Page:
QCAT President: More resourcing needed for ‘overstretched’ tribunal

The President of Queensland’s ‘super tribunal’ says increased resourcing is imperative for it to achieve a “sustainable model” of the jurisdiction established 13 years ago.

Queensland Civil and Administrative Tribunal (QCAT) President Justice Kerri Mellifont, in her first annual report since being appointed head of jurisdiction almost a year ago, said all areas of the tribunal were “overstretched” and that increased resourcing was sorely needed.

The QCAT 2021-22 Annual Report, tabled in Parliament this week, shows the tribunal has achieved a 108% clearance rate – up 14% on the previous year.

While there has been a fall in cases lodged in the previous year due to the impact of COVID 19, Justice Mellifont said the tribunal was anticipating an immediate return to in-person hearings as a result of the recent lifting of quarantine restrictions.

QCAT commenced on 1 December 2009, the result of combining 18 tribunals covering 23 jurisdictions into one ‘super tribunal’.

“Having been at QCAT now for almost 11 months, I am still struck by the enormity of its remit,” Justice Mellifont says in the 43-page report. “What a behemoth it has become since its inception.


“The breadth and diversity of its current jurisdiction, the volume of matters it now deals with, the geographical reach it needs to operate, providing services, often to vulnerable members of the Queensland community, would not have been fully foreseen when it was created back in 2009.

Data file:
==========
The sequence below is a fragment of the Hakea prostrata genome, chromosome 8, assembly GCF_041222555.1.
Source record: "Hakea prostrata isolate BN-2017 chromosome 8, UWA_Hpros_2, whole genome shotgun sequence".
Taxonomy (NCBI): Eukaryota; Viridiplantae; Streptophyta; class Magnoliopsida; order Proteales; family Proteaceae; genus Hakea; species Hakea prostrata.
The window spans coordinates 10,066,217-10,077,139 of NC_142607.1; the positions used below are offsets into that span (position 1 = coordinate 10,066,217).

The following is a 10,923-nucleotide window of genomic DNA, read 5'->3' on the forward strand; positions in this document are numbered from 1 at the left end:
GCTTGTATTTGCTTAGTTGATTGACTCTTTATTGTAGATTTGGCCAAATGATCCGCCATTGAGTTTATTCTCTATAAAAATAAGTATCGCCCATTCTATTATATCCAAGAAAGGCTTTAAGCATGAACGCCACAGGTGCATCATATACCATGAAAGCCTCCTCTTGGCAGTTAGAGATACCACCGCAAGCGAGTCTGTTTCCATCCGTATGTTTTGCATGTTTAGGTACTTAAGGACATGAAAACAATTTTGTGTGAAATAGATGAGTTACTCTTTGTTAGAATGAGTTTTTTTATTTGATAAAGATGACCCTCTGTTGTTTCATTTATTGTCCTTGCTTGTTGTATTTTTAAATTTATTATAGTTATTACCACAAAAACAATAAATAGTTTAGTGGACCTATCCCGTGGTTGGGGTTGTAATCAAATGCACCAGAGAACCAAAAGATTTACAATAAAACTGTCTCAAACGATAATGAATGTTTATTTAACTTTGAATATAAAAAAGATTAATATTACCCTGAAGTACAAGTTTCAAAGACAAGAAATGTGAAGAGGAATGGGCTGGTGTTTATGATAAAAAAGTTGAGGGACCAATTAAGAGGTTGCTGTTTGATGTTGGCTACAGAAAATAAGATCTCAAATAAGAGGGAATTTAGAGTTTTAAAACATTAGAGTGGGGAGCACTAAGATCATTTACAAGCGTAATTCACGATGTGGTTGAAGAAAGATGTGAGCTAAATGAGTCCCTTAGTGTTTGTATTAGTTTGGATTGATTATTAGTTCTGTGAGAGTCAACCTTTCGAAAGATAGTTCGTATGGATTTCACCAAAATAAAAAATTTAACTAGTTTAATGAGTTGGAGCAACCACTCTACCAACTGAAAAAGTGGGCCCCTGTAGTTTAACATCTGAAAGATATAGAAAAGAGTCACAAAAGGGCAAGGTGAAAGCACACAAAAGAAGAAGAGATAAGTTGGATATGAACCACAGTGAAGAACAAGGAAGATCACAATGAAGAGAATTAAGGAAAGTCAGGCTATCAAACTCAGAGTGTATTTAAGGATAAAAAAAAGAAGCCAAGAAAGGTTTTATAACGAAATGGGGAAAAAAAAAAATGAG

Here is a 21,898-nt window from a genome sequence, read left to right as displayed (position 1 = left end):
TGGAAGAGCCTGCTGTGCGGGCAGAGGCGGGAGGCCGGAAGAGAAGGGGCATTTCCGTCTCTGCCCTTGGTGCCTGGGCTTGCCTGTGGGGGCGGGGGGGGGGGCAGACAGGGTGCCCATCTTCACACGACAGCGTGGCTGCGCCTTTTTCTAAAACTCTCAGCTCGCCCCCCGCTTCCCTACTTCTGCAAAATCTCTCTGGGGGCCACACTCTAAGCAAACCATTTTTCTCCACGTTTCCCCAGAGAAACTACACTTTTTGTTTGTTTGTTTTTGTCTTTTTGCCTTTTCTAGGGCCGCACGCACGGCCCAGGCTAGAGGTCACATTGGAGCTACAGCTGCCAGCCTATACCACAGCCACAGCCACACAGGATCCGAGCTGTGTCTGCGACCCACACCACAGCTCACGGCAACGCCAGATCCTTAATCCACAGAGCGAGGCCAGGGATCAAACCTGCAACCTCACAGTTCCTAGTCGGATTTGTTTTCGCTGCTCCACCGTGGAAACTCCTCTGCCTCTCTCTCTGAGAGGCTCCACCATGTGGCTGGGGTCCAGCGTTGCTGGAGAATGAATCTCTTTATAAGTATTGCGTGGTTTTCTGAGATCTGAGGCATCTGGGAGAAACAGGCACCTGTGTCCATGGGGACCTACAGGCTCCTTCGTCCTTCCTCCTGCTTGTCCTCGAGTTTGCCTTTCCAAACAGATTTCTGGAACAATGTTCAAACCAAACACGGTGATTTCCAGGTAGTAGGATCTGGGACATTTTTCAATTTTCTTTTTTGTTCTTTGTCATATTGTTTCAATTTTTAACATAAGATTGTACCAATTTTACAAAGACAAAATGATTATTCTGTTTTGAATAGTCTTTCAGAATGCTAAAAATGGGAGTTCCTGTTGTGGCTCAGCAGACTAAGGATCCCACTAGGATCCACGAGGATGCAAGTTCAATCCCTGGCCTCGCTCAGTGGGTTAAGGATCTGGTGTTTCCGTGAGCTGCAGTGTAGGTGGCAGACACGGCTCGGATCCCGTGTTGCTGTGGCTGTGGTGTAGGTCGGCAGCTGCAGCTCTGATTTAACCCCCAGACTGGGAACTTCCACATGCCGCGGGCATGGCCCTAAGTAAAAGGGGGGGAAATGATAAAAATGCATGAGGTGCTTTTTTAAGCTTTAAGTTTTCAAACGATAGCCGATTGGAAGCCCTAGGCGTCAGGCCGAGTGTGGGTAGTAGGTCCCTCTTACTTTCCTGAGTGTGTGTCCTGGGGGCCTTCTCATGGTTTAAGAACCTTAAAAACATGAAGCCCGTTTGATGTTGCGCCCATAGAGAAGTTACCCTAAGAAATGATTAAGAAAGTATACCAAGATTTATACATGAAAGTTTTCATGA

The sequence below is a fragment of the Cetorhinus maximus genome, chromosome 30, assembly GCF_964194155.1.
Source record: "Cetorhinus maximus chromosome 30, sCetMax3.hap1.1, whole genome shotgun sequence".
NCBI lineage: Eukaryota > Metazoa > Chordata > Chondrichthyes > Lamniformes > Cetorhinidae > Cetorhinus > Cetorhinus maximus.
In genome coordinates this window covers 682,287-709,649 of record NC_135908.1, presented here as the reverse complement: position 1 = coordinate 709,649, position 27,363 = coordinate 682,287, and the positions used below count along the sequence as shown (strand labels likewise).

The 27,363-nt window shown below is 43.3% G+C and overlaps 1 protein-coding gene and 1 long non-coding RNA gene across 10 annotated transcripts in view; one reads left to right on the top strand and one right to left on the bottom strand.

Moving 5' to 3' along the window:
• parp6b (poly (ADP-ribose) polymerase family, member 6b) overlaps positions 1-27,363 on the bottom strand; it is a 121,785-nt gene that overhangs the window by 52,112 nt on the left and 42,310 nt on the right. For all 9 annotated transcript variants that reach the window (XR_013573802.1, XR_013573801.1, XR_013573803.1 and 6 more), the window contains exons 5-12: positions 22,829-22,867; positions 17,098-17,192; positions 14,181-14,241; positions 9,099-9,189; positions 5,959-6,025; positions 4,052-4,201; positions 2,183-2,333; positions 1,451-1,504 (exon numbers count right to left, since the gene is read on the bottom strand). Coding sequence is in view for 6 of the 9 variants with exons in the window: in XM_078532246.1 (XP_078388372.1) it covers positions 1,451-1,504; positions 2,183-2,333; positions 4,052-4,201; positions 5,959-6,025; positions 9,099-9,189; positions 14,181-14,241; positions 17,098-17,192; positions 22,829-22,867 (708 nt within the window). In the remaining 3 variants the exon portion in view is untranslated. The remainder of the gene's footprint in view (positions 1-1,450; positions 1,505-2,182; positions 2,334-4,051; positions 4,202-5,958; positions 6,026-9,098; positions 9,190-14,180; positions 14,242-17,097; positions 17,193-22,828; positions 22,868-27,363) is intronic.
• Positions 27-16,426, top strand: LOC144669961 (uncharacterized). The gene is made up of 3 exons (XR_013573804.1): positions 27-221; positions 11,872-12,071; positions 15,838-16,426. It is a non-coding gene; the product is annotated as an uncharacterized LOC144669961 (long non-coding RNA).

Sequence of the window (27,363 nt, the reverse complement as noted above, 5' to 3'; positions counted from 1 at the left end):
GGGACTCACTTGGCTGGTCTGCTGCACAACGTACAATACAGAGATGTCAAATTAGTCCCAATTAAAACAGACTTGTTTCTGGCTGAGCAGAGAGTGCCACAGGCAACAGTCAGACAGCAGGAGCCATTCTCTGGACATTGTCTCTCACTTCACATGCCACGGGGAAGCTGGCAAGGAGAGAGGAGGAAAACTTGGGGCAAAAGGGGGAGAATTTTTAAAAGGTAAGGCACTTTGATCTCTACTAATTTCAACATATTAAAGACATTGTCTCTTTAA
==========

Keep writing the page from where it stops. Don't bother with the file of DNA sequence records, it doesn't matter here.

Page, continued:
“In all areas of its work, QCAT is overstretched.

“In the term of my presidency my aim, through a respectful dialogue with stakeholders and government, is to see QCAT resourced in a way which moves towards sustainability, particularly in QCAT’s guardianship and administration jurisdiction, which exists to serve some of Queensland’s most vulnerable citizens and touches the daily lives of thousands of (people).”

Justice Mellifont said increased resourcing in membership, registry and business support functions was imperative to achieve a sustainable model.

“Furthermore, it is critical that any significant increase in support to that work of QCAT does not come at a cost to QCAT’s ability to operate in its other jurisdictions,” she said.

“While those proposals are being developed, QCAT is not standing still. It is working on business processes in aiming to achieve more with the same resources.”


View the QCAT annual report.

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